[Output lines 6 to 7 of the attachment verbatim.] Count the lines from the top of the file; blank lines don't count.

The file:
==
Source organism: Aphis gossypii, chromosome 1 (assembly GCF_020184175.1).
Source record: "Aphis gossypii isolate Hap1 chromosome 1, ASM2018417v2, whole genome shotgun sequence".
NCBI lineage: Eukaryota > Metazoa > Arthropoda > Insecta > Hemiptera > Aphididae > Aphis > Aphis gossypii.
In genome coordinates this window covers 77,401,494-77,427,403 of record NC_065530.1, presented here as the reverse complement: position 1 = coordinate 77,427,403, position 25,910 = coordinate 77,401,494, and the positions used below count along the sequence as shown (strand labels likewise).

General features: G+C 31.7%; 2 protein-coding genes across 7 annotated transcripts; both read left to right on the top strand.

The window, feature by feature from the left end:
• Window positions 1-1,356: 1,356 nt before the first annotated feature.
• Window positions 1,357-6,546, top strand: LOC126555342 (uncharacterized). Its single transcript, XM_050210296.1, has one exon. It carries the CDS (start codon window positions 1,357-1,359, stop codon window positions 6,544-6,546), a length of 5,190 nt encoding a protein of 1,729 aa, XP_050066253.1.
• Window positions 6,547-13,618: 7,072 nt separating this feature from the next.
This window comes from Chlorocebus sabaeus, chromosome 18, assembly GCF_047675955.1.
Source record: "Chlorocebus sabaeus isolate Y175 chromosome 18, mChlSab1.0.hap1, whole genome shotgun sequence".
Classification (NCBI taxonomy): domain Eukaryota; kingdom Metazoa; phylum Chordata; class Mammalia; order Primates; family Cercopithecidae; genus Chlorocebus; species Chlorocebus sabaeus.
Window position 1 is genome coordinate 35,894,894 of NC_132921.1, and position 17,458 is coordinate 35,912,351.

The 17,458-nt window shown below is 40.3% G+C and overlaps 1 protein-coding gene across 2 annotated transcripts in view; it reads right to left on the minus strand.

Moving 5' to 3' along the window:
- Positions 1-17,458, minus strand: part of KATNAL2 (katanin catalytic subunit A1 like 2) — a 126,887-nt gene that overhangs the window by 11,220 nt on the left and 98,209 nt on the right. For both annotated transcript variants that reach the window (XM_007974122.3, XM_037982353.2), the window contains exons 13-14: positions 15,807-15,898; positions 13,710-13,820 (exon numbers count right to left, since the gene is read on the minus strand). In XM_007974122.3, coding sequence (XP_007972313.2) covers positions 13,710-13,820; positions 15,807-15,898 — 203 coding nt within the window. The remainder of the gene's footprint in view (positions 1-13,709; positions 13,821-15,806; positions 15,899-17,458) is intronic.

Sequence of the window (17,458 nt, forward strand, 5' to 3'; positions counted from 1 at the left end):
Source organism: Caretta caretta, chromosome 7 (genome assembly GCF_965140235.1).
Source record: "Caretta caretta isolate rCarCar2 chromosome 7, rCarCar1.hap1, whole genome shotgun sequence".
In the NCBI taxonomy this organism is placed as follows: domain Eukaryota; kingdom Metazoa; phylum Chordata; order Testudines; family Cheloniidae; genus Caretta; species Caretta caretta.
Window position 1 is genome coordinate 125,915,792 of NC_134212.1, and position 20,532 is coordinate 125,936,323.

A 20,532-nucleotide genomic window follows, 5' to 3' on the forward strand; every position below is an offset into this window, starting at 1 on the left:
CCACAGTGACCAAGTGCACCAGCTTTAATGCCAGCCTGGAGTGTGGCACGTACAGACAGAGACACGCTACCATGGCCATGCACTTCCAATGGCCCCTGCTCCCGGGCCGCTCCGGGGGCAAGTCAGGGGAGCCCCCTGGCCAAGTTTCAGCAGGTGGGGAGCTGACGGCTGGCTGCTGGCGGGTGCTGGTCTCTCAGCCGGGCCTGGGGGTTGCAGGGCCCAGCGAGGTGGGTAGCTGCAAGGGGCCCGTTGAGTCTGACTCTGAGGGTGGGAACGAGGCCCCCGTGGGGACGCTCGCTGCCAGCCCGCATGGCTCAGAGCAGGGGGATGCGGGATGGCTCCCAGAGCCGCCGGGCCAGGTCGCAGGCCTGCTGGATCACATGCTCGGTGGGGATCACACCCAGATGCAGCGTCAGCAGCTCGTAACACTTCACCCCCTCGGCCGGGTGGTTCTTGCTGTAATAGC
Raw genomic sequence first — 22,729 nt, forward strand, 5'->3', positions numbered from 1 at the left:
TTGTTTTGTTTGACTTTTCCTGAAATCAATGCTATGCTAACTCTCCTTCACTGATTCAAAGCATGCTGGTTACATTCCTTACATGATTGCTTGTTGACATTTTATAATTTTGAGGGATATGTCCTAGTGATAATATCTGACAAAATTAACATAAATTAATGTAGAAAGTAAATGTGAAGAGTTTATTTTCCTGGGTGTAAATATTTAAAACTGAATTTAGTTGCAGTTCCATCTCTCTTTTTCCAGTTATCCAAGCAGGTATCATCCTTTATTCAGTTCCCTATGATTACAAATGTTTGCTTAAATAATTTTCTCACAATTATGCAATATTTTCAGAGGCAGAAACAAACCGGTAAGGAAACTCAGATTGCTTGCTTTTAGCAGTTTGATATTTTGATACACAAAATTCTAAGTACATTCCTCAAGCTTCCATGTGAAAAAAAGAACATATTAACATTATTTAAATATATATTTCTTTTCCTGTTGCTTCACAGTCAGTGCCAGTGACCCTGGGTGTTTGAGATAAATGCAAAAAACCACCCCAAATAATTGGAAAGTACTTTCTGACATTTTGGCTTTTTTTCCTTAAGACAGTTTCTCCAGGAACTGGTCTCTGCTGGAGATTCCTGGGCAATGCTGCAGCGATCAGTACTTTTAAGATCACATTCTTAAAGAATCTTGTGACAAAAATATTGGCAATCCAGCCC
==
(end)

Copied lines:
The window, feature by feature from the left end:
• Window positions 1-1,356: 1,356 nt before the first annotated feature.